Blackjewel gets approval to drop millions in cleanup costs at dozens of coal mines on taxpayers; millions more likely within the year

Decision should be a wakeup call to states and coal mine regulators across the country

Charleston, West Virginia -- This afternoon, a bankruptcy court issued a ruling that allows the Blackjewel coal company to immediately abandon cleanup obligations at 33 coal mines in Kentucky. An additional 171 Blackjewel permits in Kentucky, Tennessee, Virginia, and West Virginia will be placed into a legal limbo to potentially make them available to new ownership. Any of those permits that do not transfer to new owners in the next six months will also be abandoned.

Since Blackjewel failed to complete reclamation at these mines, and the regulators failed to require adequate reclamation bonds, these abandonments mean millions of dollars in outstanding costs may fall on taxpayers and local communities. Surety bond providers may choose to complete reclamation at some of the sites themselves, but it’s unlikely that the surety industry has enough money to properly reclaim the large number of permits that may ultimately be abandoned.

This is a potentially precedent-setting ruling at a time when several coal mining companies are nearing bankruptcy amid declining demand for thermal coal. 

The Surface Mining Control and Reclamation Act (SMCRA) of 1977 requires coal companies to complete reclamation, and to set aside money for future reclamation activity in case they go bankrupt. Today, there are potentially billions of dollars worth of unfunded coal mine reclamation work to complete in mining communities across the country. Completing all that work would employ thousands of workers -- including those that coal mining companies have laid off -- but many companies are ignoring those obligations, and after today’s ruling Blackjewel is allowed to shed that responsibility entirely.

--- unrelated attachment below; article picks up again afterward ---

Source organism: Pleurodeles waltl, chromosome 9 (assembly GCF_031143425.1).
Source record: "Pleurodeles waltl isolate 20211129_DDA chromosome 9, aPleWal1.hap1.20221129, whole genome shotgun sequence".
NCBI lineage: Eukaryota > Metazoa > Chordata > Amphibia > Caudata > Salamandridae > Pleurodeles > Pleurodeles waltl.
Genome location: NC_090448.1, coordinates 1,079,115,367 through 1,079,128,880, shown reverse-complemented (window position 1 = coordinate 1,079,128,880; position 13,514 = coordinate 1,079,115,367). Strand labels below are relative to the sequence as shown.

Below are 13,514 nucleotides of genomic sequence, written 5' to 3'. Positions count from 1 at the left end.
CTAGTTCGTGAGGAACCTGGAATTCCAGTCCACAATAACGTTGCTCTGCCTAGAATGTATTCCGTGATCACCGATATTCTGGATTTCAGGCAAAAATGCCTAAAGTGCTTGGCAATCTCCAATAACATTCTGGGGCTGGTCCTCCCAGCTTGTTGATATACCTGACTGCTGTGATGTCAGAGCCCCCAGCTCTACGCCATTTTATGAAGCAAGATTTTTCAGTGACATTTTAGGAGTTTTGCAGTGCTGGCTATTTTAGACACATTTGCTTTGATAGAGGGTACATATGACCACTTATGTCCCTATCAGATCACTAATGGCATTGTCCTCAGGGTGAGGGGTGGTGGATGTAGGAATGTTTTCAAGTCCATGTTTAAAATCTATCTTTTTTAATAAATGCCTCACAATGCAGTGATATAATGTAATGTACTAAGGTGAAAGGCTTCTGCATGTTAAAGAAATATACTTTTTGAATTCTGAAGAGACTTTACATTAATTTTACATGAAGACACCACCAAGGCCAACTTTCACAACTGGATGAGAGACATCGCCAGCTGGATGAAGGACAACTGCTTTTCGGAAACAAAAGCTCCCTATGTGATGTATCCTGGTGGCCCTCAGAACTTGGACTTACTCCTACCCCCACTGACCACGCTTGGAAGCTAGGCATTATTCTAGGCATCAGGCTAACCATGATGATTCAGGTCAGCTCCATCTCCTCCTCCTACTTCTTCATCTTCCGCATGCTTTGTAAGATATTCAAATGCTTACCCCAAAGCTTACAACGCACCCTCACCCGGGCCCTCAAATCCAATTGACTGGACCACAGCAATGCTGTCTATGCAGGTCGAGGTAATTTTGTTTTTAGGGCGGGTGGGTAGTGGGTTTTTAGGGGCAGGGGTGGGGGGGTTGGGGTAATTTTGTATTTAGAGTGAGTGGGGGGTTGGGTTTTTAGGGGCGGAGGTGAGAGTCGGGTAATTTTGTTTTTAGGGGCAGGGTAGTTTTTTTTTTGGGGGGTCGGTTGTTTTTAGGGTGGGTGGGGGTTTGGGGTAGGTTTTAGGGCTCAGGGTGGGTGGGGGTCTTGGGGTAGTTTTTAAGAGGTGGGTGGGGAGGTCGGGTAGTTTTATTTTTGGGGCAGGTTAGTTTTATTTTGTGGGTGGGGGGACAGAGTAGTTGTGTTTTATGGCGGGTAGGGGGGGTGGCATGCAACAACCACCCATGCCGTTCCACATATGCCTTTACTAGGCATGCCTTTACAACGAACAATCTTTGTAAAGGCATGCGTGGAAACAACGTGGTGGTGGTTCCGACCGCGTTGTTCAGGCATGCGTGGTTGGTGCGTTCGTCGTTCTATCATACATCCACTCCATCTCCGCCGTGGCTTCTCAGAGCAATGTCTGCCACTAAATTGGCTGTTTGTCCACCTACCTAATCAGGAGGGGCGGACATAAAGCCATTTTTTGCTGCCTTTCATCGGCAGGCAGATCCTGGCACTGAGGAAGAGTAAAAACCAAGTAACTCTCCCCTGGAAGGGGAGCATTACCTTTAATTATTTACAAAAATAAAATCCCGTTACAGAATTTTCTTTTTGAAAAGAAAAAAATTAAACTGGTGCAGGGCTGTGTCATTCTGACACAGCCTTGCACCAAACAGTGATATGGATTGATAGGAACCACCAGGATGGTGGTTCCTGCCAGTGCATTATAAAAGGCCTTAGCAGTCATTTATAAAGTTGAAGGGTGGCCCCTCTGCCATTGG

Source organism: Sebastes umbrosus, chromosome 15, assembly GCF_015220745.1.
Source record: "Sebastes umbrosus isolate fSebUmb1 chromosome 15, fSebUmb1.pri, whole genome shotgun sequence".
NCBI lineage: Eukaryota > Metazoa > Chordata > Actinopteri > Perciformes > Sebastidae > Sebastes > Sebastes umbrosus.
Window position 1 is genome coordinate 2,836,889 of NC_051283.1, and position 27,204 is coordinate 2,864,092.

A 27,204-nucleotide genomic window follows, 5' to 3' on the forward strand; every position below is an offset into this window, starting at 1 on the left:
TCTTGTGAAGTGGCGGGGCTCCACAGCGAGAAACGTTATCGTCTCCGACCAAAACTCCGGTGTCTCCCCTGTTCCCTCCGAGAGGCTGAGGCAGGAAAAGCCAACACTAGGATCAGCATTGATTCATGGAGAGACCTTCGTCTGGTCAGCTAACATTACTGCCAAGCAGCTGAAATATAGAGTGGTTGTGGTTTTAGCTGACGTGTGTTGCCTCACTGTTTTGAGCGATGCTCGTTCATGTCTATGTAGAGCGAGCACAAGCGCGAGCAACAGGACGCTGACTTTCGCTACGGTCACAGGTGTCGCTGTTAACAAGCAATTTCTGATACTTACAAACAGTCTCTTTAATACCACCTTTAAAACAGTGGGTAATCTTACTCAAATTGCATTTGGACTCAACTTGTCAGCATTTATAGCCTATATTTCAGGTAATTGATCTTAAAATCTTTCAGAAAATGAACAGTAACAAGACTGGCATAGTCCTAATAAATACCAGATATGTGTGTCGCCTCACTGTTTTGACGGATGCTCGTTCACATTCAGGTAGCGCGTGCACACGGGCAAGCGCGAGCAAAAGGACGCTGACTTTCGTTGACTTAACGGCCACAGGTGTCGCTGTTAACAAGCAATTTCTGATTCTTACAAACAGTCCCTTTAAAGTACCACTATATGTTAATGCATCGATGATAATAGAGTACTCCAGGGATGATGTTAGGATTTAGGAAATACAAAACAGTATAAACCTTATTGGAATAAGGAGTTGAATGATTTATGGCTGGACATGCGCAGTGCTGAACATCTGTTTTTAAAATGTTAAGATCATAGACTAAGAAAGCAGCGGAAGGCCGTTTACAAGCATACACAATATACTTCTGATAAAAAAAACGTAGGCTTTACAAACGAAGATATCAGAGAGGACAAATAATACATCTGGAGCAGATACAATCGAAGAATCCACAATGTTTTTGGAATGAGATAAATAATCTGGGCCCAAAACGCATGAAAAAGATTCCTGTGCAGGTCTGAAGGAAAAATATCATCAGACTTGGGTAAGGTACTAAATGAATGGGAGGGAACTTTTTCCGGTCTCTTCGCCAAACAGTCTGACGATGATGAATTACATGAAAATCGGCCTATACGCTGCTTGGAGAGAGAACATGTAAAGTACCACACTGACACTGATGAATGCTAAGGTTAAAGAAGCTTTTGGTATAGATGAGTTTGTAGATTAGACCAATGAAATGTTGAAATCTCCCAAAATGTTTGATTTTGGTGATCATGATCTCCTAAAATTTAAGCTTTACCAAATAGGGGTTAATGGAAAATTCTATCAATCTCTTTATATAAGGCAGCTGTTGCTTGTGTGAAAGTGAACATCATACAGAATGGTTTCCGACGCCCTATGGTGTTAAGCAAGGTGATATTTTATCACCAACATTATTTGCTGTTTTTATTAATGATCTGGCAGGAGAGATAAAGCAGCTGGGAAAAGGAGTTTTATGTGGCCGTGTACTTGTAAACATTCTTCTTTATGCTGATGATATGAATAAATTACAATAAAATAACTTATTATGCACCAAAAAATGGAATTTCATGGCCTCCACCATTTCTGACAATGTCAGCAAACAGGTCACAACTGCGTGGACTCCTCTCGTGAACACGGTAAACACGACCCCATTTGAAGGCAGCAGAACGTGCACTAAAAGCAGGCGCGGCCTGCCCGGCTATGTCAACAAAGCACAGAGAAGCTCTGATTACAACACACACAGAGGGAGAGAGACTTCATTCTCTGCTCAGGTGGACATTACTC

Matthew Taylor, a Sierra Club member in Millstone, Kentucky: “Blackjewel failed dozens of communities across Kentucky by not hiring workers to clean up hundreds of coal mines, and now they’re allowed to just walk away. Only weeks ago, one of Blackjewel’s mines was severely eroding and leaching harmful pollutants that threatened the downhill community of Stoney Fork, and now Blackjewel is free of any responsibility at any of its mines that similarly endanger nearby communities.”

Peter Morgan, Senior Attorney at the Sierra Club: “Unfortunately, this is likely the start of a trend where bankrupt coal companies dump their coal mine cleanup obligations onto communities and taxpayers who simply don’t have the money to pick up the tab. Once a company is liquidating in bankruptcy, it’s too late to fully protect local communities and taxpayers. This should be a wake up call to state regulators across the country to immediately hold coal mining companies accountable and to put miners to work cleaning up coal mines before all the burden falls on taxpayers and underfunded surety bonds.”


About the Sierra Club

The Sierra Club is America’s largest and most influential grassroots environmental organization, with more than 3.5 million members and supporters. In addition to protecting every person's right to get outdoors and access the healing power of nature, the Sierra Club works to promote clean energy, safeguard the health of our communities, protect wildlife, and preserve our remaining wild places through grassroots activism, public education, lobbying, and legal action. For more information, visit